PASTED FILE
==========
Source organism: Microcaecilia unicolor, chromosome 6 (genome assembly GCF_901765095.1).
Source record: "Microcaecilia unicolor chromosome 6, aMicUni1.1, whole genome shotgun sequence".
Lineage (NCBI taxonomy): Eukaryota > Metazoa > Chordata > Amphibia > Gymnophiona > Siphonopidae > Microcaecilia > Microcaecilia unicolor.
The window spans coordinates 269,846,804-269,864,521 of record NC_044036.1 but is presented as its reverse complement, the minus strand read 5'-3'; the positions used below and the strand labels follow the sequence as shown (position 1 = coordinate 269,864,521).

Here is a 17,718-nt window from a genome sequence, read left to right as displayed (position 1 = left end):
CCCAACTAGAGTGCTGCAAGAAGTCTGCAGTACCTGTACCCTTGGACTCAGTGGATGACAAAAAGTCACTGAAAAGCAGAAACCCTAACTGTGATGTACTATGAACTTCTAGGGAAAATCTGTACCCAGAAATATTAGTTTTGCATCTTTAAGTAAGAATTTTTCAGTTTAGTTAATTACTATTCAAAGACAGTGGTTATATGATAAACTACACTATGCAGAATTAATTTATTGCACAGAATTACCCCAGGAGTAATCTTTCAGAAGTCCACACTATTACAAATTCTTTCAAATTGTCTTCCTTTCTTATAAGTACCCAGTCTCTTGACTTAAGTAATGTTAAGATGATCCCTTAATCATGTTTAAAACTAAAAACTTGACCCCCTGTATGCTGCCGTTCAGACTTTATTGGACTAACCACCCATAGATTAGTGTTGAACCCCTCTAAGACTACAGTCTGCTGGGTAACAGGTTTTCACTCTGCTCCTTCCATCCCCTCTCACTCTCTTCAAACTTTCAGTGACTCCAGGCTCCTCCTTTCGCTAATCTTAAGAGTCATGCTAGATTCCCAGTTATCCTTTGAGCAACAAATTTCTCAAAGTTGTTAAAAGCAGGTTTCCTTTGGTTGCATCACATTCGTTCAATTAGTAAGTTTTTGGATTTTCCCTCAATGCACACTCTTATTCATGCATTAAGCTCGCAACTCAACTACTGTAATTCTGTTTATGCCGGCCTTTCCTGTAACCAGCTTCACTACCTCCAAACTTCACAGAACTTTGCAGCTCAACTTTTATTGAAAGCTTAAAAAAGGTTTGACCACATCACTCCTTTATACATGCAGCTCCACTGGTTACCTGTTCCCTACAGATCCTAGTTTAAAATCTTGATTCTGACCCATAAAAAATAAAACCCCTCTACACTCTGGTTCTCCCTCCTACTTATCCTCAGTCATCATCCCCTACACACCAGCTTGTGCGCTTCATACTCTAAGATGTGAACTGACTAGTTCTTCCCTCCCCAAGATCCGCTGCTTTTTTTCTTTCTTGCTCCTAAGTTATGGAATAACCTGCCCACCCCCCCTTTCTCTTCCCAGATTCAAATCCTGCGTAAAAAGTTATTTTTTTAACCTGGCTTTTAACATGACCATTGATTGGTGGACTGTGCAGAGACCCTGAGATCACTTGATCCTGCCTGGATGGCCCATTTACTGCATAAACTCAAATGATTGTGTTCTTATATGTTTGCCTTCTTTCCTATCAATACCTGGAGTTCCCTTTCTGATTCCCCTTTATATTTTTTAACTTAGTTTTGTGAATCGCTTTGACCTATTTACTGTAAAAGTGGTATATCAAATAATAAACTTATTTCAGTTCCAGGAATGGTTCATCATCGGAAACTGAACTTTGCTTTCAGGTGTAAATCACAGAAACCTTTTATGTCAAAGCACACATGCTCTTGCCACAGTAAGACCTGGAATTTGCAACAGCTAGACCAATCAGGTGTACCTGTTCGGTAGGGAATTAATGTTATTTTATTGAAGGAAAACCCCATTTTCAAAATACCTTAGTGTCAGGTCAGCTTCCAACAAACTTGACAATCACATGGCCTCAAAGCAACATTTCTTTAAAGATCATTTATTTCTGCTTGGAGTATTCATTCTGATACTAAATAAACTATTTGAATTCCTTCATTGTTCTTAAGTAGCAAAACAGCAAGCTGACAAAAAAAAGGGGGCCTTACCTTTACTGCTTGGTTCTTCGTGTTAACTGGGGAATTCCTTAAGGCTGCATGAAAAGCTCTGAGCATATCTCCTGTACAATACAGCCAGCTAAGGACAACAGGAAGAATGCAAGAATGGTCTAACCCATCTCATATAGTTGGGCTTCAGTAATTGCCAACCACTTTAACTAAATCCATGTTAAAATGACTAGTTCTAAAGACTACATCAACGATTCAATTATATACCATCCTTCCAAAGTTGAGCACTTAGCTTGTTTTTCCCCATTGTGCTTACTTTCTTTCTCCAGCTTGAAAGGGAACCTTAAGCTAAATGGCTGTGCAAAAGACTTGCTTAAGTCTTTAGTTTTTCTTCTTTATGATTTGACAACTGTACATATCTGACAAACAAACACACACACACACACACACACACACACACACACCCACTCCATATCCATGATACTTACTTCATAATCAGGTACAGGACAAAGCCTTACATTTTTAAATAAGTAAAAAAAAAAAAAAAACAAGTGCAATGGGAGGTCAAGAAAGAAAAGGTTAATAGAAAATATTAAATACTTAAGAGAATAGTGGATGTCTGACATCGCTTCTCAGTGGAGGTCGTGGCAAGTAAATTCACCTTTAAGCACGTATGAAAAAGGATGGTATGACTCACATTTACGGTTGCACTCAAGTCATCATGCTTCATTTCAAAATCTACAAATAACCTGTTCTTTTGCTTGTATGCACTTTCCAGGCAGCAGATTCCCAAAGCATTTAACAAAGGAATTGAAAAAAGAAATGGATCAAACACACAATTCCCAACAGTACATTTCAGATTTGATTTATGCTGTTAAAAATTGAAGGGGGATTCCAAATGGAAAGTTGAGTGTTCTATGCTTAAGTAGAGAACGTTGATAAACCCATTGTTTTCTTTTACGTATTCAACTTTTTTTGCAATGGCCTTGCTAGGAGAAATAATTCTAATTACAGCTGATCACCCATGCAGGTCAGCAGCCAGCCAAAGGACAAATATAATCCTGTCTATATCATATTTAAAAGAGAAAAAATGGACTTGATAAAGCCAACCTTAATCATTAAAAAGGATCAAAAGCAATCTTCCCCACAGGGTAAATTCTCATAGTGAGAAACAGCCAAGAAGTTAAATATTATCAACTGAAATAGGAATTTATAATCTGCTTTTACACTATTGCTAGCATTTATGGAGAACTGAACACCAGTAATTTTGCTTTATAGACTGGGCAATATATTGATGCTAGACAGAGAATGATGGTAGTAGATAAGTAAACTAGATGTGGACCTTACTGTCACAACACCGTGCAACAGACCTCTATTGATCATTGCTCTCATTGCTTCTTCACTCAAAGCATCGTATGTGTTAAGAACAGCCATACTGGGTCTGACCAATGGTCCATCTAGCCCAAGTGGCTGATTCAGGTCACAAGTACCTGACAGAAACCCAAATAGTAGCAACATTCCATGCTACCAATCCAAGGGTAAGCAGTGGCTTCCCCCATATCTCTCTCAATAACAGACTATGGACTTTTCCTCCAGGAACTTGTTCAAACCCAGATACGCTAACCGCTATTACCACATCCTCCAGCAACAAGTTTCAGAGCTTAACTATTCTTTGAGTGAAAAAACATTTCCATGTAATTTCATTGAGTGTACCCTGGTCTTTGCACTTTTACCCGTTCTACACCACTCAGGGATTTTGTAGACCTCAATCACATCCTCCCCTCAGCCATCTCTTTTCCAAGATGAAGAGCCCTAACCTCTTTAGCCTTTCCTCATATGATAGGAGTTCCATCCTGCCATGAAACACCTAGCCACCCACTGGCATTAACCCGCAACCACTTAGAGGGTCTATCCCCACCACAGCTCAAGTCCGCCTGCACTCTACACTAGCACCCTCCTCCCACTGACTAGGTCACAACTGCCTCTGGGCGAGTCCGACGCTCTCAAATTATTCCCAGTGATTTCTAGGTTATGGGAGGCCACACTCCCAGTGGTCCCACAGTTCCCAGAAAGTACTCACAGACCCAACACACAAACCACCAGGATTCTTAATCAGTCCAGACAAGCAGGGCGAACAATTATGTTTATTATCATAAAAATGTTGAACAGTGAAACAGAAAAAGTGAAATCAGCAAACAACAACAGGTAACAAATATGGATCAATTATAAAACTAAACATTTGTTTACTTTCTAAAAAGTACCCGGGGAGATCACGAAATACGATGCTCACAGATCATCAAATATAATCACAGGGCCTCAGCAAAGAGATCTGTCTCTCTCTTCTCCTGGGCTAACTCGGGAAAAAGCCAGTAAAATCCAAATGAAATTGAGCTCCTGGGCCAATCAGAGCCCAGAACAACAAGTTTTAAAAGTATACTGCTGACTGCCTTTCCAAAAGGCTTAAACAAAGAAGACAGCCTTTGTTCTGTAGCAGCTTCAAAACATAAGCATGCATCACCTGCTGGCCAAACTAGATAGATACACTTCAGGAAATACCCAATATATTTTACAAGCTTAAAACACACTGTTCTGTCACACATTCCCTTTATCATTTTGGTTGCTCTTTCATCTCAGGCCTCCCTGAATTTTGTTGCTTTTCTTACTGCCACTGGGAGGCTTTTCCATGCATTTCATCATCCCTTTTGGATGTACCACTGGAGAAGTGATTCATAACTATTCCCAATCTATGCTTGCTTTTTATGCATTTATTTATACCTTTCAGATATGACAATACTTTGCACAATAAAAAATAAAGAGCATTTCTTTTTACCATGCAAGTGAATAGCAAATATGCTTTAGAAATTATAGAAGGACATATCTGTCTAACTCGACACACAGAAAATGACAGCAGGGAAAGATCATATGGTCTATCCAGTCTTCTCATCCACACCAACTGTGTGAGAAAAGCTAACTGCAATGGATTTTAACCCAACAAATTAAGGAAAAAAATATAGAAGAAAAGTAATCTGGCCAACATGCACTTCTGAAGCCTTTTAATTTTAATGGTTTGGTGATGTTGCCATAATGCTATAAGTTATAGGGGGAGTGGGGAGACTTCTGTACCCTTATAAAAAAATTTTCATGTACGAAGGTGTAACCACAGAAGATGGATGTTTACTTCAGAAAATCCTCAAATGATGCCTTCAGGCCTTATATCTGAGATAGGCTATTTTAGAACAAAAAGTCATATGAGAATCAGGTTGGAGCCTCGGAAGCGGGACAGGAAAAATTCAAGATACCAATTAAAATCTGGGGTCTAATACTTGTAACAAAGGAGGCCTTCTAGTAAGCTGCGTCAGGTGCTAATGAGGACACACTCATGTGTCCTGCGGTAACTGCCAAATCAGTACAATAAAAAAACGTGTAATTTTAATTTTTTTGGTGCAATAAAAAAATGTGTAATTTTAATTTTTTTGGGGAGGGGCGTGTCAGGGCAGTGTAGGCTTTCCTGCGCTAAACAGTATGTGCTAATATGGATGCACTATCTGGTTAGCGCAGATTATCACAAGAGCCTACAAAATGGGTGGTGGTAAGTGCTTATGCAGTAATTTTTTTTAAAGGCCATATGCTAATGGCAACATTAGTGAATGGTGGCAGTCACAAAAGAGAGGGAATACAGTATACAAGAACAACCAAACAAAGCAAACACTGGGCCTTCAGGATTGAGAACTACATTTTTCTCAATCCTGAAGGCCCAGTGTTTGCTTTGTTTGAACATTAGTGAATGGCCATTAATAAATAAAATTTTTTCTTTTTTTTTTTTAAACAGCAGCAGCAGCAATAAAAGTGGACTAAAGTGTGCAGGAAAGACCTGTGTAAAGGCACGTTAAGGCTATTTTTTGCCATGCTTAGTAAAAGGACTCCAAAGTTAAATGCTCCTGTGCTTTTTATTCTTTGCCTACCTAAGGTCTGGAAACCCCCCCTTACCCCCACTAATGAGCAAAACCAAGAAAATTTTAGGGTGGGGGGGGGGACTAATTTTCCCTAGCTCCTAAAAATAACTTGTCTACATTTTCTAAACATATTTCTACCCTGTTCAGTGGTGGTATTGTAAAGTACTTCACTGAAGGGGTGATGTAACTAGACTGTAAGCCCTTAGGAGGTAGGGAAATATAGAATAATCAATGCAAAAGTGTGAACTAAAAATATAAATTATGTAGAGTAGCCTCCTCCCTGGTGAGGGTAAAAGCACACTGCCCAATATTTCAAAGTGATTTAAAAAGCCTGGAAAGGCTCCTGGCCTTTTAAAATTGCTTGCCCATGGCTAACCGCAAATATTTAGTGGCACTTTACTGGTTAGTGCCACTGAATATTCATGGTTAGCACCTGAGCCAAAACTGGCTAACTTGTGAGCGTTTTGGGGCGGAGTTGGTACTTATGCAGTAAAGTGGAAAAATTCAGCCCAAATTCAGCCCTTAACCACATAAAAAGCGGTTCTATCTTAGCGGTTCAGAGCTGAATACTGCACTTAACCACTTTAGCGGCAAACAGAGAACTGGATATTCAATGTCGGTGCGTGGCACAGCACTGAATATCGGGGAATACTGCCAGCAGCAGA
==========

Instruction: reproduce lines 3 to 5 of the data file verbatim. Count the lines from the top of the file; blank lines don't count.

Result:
Lineage (NCBI taxonomy): Eukaryota > Metazoa > Chordata > Amphibia > Gymnophiona > Siphonopidae > Microcaecilia > Microcaecilia unicolor.
The window spans coordinates 269,846,804-269,864,521 of record NC_044036.1 but is presented as its reverse complement, the minus strand read 5'-3'; the positions used below and the strand labels follow the sequence as shown (position 1 = coordinate 269,864,521).

Here is a 17,718-nt window from a genome sequence, read left to right as displayed (position 1 = left end):